From frequent flyer programs to unlocking badges in Foursquare, gamification is permanently embedded in our cultural DNA. Loyalty programs present the simplest examples of companies reinforcing consumer behavior they want repeated. Smart marketers are using the same mechanics that have hooked gamers to generate more business and, with advancements in technology, are doing so with greater creativity and complexity.
For the record, gamification is not new. Charles ‘Chuck’ Coonrandt, identified as the ‘grandfather’ of gamification by Forbes, wrote The Game of Work in 1984, in part, to answer the charge that U.S. productivity was not world class. Fast forward 29 years – we see more and more companies embracing game elements and mechanics not only as a means to identify influencers and advocates internally, but also as a content marketing tactic to attract and engage consumers.
The gaming principles Coonrandt’s first used in the workplace to motivate workers has now become an accepted and recognizable way to win over customers visiting a website. Brands are applying game-design thinking to non-game applications to make their products more fun and engaging.
Why does gamification work with consumers? “Immediate feedback is the secret sauce,” says Coonrandt. The human psyche craves feedback; the badges and points are just methods. If brands play their cards right, game scores will translate to business goals. And many brands are getting on board.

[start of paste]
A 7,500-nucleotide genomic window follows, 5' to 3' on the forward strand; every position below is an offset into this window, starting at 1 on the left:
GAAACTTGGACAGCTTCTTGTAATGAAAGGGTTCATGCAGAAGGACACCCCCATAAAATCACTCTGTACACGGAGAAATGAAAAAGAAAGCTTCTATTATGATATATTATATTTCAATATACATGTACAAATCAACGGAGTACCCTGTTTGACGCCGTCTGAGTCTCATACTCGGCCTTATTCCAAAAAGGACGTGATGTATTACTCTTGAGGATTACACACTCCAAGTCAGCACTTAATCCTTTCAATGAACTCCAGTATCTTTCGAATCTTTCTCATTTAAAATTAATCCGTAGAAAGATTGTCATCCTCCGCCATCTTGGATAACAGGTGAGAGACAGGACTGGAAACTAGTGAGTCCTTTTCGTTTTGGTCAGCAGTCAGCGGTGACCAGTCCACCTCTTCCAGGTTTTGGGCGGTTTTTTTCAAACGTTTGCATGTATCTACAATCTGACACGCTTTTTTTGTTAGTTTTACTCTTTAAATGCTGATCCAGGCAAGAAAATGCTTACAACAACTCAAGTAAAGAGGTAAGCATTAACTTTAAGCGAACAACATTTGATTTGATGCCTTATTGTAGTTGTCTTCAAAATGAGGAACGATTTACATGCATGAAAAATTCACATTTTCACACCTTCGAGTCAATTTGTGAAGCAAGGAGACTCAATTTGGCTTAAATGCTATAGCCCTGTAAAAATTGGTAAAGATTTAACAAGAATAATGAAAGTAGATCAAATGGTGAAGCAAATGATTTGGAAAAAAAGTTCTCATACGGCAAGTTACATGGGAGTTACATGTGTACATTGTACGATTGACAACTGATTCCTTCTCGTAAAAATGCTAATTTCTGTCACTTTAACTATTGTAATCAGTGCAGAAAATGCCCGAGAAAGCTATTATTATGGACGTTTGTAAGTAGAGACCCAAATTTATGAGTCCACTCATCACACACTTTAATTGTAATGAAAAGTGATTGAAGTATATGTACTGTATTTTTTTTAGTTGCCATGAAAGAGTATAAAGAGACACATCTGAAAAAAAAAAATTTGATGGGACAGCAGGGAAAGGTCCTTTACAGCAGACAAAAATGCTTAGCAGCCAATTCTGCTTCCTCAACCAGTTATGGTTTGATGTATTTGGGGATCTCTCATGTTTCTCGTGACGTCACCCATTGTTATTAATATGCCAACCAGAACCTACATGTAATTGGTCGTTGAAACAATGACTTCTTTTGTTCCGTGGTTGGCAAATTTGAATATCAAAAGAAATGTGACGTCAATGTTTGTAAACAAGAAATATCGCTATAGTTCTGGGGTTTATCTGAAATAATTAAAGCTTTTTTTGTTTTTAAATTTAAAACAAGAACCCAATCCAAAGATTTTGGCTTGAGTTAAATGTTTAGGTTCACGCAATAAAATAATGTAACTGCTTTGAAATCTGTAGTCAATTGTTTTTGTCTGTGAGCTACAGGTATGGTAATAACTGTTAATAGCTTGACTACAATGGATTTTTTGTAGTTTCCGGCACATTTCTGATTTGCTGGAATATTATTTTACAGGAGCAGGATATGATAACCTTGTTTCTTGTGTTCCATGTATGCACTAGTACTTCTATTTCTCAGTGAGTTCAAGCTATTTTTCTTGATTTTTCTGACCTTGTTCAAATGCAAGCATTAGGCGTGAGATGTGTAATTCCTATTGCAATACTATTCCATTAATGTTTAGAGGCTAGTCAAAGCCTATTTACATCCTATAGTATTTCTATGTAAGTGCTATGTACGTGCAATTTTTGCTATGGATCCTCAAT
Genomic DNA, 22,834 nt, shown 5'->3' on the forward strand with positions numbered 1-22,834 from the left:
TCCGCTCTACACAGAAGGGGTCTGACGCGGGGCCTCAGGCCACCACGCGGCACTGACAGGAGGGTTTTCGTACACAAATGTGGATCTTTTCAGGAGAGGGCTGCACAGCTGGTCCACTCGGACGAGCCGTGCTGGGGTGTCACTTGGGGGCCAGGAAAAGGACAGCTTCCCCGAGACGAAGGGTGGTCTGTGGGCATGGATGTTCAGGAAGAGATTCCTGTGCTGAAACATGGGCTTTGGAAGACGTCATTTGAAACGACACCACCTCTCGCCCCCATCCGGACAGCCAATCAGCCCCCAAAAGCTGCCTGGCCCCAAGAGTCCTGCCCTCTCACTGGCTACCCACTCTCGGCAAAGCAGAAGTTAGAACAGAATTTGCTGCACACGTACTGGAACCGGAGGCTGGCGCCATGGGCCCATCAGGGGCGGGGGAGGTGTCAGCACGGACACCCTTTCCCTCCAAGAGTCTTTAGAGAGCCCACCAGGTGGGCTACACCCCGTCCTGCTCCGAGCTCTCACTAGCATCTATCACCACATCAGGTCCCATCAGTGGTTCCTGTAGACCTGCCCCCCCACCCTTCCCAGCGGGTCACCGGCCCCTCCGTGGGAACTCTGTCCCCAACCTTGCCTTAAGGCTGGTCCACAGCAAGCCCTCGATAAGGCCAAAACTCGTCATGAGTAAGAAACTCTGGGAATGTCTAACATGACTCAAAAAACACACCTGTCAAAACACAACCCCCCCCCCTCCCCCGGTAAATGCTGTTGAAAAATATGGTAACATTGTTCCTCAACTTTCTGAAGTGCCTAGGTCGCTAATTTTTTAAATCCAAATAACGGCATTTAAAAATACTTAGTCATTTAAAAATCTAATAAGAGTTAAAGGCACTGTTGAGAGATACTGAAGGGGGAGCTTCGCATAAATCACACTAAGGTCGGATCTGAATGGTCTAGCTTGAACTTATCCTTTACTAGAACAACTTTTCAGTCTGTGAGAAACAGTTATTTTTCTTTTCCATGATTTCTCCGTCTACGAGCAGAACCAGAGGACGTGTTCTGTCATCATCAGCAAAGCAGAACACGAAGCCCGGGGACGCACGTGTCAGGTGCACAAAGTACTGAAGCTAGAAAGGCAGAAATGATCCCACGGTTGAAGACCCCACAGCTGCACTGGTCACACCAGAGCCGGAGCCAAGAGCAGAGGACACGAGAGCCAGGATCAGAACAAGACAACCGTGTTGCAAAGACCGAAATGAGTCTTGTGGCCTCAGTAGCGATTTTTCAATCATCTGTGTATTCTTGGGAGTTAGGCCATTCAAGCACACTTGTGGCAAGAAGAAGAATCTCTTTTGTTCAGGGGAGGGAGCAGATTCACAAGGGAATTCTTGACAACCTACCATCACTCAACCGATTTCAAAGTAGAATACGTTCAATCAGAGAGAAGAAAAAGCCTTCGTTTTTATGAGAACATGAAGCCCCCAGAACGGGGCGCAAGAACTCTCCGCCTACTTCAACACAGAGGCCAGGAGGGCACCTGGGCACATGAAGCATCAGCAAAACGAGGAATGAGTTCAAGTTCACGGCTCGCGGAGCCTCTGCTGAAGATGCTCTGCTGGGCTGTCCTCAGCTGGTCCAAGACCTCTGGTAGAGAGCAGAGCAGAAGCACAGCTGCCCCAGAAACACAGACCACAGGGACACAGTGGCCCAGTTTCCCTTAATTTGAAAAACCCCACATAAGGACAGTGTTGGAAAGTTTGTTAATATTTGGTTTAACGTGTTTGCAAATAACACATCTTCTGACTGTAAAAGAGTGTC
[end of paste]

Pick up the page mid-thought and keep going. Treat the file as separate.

According to Gartner, 70% of Global 2000 organizations will have at least one gamified application by 2014.
- In-depth engagement. Game mechanics provide more in-depth engagement than other forms of digital advertising due to its ‘additive experience’ for users. For example, one FarmVille advertiser is Green Giant frozen vegetables.
- Inherent motivation to return to the source of interaction. Achieving a certain level of status motivates consumers to engage frequently with the brand.
- Uses fun to embed brands in customers’ lives.
- Marketers provide no long-term value to users. Without a competitive ‘me too’ aspect, minimal levels of engagement could result in virtual ghost towns.
- Game-based marketing has the potential to disrupt traditional loyalty rewards programs when customers feel it takes too long to consider engaging worthwhile.
- Confusing ‘free’ with ‘status’. Not understanding what it is about video games that engages consumers is a recipe for failure.
What Industry Thought Leaders Are Saying…
“Basically game mechanics are a way to get consumers addicted to things.” Tim Chang, principal at Norwest Venture Partners, which has backed many social mobile game companies.
“Gaming has become ingrained in culture. The consumer has become more and more engaged, and [gaming] allows them to spend more and more time with your brand, and gives them incentive to do so.” Ann Mack, director of trend spotting for worldwide ad agency, JWT.
“It’s the system that’s engaging, not the reward. That’s what game designers know really well, and this is what gamification is unveiling to the marketing world.” Gabe Zichermann, author of Game-Based Marketing.